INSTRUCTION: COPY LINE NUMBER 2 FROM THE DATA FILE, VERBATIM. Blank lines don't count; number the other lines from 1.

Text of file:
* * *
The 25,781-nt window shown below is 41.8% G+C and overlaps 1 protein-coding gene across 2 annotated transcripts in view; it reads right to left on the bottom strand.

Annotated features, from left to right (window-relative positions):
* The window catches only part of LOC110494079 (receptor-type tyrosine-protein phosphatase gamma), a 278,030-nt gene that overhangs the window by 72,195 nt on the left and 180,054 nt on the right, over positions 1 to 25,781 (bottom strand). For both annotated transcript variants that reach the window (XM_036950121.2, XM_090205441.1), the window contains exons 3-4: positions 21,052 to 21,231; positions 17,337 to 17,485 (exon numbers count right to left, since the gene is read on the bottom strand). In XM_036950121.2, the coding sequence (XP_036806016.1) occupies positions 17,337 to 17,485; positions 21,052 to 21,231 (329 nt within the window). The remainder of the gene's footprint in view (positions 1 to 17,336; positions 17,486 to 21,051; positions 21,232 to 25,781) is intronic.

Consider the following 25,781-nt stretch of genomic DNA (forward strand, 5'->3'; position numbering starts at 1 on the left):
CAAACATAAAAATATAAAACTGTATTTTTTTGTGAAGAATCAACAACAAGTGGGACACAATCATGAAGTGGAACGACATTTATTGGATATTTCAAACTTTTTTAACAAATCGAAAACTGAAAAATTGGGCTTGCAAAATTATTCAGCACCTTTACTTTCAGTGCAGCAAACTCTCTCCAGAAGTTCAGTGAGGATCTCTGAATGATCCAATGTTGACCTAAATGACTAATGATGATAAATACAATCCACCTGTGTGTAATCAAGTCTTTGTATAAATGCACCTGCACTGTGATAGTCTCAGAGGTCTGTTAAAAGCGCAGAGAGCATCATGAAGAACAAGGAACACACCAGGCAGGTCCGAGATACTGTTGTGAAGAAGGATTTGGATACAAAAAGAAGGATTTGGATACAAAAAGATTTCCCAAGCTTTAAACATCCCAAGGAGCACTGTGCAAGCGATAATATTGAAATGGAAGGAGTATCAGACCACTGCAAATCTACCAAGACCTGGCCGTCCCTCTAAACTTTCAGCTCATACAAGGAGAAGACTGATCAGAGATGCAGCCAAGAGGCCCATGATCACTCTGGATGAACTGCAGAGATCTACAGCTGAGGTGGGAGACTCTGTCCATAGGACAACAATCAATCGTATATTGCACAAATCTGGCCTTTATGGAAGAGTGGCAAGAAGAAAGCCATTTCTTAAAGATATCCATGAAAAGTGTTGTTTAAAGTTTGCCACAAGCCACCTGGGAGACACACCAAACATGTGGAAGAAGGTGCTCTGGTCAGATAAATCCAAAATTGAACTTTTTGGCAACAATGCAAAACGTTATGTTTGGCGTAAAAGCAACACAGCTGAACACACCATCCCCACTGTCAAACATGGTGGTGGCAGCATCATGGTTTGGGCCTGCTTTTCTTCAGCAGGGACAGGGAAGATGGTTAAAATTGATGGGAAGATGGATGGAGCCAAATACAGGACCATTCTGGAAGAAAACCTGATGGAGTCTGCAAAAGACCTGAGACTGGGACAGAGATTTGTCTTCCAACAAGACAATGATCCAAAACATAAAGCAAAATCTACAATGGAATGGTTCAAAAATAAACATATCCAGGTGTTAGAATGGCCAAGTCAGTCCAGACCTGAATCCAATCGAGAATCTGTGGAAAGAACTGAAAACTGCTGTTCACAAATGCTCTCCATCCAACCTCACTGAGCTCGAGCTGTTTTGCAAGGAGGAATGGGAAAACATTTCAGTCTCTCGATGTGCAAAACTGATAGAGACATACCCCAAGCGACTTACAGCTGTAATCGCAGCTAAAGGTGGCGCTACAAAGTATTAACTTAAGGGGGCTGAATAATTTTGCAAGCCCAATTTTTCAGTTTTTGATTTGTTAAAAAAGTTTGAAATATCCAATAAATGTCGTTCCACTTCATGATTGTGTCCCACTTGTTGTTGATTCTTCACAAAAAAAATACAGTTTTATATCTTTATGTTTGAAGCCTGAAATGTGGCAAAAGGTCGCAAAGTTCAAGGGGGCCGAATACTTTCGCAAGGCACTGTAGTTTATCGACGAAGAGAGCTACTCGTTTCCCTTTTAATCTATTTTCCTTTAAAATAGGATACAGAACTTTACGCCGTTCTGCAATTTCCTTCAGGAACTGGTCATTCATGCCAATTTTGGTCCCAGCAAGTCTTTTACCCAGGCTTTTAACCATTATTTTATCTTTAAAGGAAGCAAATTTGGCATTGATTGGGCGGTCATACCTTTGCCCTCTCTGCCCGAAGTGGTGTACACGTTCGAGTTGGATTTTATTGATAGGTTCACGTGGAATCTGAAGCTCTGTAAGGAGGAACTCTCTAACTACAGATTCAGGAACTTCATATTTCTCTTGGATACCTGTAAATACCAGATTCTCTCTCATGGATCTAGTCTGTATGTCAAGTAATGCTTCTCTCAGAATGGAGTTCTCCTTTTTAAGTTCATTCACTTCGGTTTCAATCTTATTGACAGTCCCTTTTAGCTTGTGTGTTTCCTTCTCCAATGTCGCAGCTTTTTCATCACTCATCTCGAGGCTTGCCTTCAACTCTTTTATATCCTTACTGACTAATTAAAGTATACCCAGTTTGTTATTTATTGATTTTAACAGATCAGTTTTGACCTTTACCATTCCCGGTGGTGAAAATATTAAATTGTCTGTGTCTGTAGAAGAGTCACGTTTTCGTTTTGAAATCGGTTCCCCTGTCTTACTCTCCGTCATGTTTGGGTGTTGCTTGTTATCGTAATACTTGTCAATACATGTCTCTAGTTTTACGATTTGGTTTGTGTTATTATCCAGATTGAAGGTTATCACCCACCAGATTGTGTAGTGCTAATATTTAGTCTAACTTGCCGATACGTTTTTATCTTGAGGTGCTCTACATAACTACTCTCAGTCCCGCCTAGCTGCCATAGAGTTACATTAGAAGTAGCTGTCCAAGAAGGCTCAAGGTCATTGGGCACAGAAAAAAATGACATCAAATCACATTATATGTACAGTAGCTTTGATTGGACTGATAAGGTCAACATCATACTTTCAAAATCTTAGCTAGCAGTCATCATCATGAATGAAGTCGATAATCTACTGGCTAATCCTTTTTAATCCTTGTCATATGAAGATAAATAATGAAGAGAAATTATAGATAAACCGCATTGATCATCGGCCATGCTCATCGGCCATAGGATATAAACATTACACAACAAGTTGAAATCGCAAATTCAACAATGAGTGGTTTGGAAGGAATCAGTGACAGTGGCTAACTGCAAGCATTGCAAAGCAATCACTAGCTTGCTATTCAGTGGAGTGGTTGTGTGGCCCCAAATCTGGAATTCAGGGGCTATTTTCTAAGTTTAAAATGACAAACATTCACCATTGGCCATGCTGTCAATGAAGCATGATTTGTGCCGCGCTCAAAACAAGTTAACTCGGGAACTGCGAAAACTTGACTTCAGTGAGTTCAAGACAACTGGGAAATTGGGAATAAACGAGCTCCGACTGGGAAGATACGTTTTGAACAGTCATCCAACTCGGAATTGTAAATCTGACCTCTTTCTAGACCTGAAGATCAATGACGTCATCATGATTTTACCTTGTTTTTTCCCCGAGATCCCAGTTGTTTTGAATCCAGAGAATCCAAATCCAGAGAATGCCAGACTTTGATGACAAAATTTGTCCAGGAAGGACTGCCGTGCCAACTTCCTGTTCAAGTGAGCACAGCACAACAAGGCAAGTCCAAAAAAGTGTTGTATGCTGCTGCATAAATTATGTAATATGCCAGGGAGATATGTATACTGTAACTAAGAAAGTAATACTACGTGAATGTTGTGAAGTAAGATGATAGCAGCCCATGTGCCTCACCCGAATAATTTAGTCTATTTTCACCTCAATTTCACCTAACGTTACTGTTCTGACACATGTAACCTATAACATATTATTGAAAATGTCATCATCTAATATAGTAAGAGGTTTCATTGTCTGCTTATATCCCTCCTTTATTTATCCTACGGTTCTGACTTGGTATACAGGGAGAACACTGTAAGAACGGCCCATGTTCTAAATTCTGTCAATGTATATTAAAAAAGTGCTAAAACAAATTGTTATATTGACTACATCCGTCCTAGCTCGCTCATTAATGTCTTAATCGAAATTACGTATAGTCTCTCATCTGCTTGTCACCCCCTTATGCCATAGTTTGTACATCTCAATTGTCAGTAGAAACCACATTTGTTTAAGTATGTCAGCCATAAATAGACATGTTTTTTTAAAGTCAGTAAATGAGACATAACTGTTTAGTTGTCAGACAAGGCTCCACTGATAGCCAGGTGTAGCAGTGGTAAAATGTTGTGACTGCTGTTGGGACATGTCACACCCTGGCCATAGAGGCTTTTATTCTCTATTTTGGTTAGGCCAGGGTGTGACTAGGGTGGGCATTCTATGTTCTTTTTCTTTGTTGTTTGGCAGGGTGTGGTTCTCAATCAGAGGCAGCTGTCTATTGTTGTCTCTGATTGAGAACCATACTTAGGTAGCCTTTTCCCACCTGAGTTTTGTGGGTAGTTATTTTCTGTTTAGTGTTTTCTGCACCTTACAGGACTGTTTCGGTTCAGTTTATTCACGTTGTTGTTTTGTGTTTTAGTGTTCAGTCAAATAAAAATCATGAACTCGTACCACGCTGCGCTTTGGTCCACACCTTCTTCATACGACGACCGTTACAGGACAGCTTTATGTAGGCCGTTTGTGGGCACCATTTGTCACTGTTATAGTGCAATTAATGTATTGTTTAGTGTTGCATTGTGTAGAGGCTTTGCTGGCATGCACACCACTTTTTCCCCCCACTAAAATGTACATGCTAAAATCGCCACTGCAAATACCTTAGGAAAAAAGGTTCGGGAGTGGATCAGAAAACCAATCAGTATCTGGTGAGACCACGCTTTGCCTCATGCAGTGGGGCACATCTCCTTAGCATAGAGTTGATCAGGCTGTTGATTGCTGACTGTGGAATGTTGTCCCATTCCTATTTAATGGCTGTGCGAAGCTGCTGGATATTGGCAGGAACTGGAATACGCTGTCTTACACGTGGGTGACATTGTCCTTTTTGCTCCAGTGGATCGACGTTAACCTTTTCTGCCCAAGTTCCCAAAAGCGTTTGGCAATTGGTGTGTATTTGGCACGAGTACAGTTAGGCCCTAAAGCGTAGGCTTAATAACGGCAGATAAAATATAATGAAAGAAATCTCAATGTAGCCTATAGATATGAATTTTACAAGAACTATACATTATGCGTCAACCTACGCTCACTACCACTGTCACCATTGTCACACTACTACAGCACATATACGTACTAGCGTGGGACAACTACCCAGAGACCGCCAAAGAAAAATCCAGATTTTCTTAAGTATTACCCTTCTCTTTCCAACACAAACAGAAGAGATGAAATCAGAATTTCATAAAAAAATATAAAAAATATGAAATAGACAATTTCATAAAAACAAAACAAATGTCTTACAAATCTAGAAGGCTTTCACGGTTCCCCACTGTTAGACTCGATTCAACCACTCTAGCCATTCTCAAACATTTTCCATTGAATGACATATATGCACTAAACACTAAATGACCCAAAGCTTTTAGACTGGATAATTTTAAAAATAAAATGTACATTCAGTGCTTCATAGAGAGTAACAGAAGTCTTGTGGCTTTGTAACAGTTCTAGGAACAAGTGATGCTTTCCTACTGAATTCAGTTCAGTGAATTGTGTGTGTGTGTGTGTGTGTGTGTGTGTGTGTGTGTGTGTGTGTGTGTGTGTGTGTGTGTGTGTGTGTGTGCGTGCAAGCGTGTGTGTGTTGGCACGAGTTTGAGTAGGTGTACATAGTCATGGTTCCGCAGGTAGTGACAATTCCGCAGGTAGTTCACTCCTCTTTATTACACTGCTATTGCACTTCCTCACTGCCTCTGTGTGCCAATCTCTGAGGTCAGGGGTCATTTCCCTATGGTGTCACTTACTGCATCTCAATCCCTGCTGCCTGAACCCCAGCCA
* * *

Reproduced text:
Annotated features, from left to right (window-relative positions):